There is plenty of microcontrollers. If you need a fast processing of hefty amount of data (e.g. video processing) you will need more powerful MCs like ADI Blackfin or similar. Otherwise if you don’t need high speed and lots of data I personally prefer the Microchip PIC family, they are cheap, easy and friendly to use and have lots of SW and HW dev kits available. You can develop your POC prototype with one of the MC dev/eval boards and then use the same MC (that is used in the dev kit) and reuse the SW code in your final product, which answers your first question.

    Eryk Reply

    PICs aren’t reliably cheap and depend on semi-proprietary and/or $$$ development tools. They’re also a minority interest compared to ARM M0 (fewer resources available) and they don’t scale (PIC32s aren’t really PICs at all, they’re MIPS variants). Start with an STM32M0 and you can scale all the way to an STM32M7 with essentially the same toolchain and C/ASM dialect.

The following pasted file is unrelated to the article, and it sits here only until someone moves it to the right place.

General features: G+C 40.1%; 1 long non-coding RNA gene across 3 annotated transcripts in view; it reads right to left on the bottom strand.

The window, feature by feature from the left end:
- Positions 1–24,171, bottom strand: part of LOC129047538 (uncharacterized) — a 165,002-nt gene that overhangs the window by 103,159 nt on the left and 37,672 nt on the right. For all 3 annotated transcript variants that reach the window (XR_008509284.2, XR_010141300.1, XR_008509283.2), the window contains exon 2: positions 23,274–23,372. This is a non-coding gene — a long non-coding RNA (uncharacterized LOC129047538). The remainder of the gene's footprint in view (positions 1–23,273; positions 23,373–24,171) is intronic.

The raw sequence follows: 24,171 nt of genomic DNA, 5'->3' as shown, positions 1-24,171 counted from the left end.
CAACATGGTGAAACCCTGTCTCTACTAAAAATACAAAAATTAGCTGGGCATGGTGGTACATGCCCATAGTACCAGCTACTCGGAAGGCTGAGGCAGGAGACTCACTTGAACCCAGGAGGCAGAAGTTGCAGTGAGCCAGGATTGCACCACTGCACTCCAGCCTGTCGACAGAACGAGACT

I would suggest an NXP or STM ARM to start with in most cases, adding Nordic Semi and TI CC2650 series if wireless comms are a vital consideration. Maybe Espressif ESP if you’re originating from a “maker” background and power consumption doesn’t matter. Of course if you’re starting from scratch skills wise, you’re best with Arduino (fun fact: Arduino was going to be PIC based but MicroChip wouldn’t countenance open source dev tools or support libraries … ooops. Now they end up having to buy Atmel to get a piece of the action).

      John Teel Reply

      Thanks for sharing your thoughts Eryk. I pretty much agree with all that you said!

      Thanks again!

    John Teel Reply

    Hi Eugene,